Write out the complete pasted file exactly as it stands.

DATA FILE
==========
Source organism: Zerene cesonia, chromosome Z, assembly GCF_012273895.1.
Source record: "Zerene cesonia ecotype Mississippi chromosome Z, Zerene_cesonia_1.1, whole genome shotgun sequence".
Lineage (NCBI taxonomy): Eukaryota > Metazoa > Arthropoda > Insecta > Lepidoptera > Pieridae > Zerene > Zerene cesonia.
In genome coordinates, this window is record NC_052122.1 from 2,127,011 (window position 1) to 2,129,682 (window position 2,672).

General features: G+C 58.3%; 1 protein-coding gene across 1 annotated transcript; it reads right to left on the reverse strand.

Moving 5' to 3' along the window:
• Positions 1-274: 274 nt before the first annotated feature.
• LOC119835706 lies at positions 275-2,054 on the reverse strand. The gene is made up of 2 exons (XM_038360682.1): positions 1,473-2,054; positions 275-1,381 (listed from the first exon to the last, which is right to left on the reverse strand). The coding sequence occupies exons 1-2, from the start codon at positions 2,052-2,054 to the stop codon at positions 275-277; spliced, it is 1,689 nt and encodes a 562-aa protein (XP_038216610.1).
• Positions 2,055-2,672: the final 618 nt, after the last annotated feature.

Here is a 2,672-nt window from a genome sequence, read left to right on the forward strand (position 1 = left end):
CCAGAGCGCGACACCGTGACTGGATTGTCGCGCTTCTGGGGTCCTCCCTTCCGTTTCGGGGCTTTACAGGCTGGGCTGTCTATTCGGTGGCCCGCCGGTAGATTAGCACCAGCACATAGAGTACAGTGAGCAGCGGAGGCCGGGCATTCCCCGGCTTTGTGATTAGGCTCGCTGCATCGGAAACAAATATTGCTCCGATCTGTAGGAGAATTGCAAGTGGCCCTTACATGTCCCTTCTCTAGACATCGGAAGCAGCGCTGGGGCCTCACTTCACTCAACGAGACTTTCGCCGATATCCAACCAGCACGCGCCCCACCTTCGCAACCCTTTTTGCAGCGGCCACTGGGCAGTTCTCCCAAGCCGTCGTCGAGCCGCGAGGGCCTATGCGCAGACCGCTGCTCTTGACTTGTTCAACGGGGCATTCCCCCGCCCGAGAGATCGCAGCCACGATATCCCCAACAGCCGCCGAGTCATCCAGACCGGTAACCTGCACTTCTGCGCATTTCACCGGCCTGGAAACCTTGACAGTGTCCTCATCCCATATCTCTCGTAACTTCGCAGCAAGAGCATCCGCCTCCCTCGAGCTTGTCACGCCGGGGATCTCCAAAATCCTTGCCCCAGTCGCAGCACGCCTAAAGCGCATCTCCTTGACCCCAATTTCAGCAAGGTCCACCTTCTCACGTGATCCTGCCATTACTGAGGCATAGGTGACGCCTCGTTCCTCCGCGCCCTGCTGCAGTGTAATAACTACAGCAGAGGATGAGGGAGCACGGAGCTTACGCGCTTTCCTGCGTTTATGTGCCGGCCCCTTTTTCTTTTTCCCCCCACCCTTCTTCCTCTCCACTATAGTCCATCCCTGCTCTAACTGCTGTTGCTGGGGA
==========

Source organism: Zerene cesonia, chromosome Z, assembly GCF_012273895.1.
Source record: "Zerene cesonia ecotype Mississippi chromosome Z, Zerene_cesonia_1.1, whole genome shotgun sequence".
Lineage (NCBI taxonomy): Eukaryota > Metazoa > Arthropoda > Insecta > Lepidoptera > Pieridae > Zerene > Zerene cesonia.
In genome coordinates, this window is record NC_052122.1 from 2,127,011 (window position 1) to 2,129,682 (window position 2,672).

General features: G+C 58.3%; 1 protein-coding gene across 1 annotated transcript; it reads right to left on the reverse strand.

Moving 5' to 3' along the window:
• Positions 1-274: 274 nt before the first annotated feature.
• LOC119835706 lies at positions 275-2,054 on the reverse strand. The gene is made up of 2 exons (XM_038360682.1): positions 1,473-2,054; positions 275-1,381 (listed from the first exon to the last, which is right to left on the reverse strand). The coding sequence occupies exons 1-2, from the start codon at positions 2,052-2,054 to the stop codon at positions 275-277; spliced, it is 1,689 nt and encodes a 562-aa protein (XP_038216610.1).
• Positions 2,055-2,672: the final 618 nt, after the last annotated feature.

Here is a 2,672-nt window from a genome sequence, read left to right on the forward strand (position 1 = left end):
CCAGAGCGCGACACCGTGACTGGATTGTCGCGCTTCTGGGGTCCTCCCTTCCGTTTCGGGGCTTTACAGGCTGGGCTGTCTATTCGGTGGCCCGCCGGTAGATTAGCACCAGCACATAGAGTACAGTGAGCAGCGGAGGCCGGGCATTCCCCGGCTTTGTGATTAGGCTCGCTGCATCGGAAACAAATATTGCTCCGATCTGTAGGAGAATTGCAAGTGGCCCTTACATGTCCCTTCTCTAGACATCGGAAGCAGCGCTGGGGCCTCACTTCACTCAACGAGACTTTCGCCGATATCCAACCAGCACGCGCCCCACCTTCGCAACCCTTTTTGCAGCGGCCACTGGGCAGTTCTCCCAAGCCGTCGTCGAGCCGCGAGGGCCTATGCGCAGACCGCTGCTCTTGACTTGTTCAACGGGGCATTCCCCCGCCCGAGAGATCGCAGCCACGATATCCCCAACAGCCGCCGAGTCATCCAGACCGGTAACCTGCACTTCTGCGCATTTCACCGGCCTGGAAACCTTGACAGTGTCCTCATCCCATATCTCTCGTAACTTCGCAGCAAGAGCATCCGCCTCCCTCGAGCTTGTCACGCCGGGGATCTCCAAAATCCTTGCCCCAGTCGCAGCACGCCTAAAGCGCATCTCCTTGACCCCAATTTCAGCAAGGTCCACCTTCTCACGTGATCCTGCCATTACTGAGGCATAGGTGACGCCTCGTTCCTCCGCGCCCTGCTGCAGTGTAATAACTACAGCAGAGGATGAGGGAGCACGGAGCTTACGCGCTTTCCTGCGTTTATGTGCCGGCCCCTTTTTCTTTTTCCCCCCACCCTTCTTCCTCTCCACTATAGTCCATCCCTGCTCTAACTGCTGTTGCTGGGGA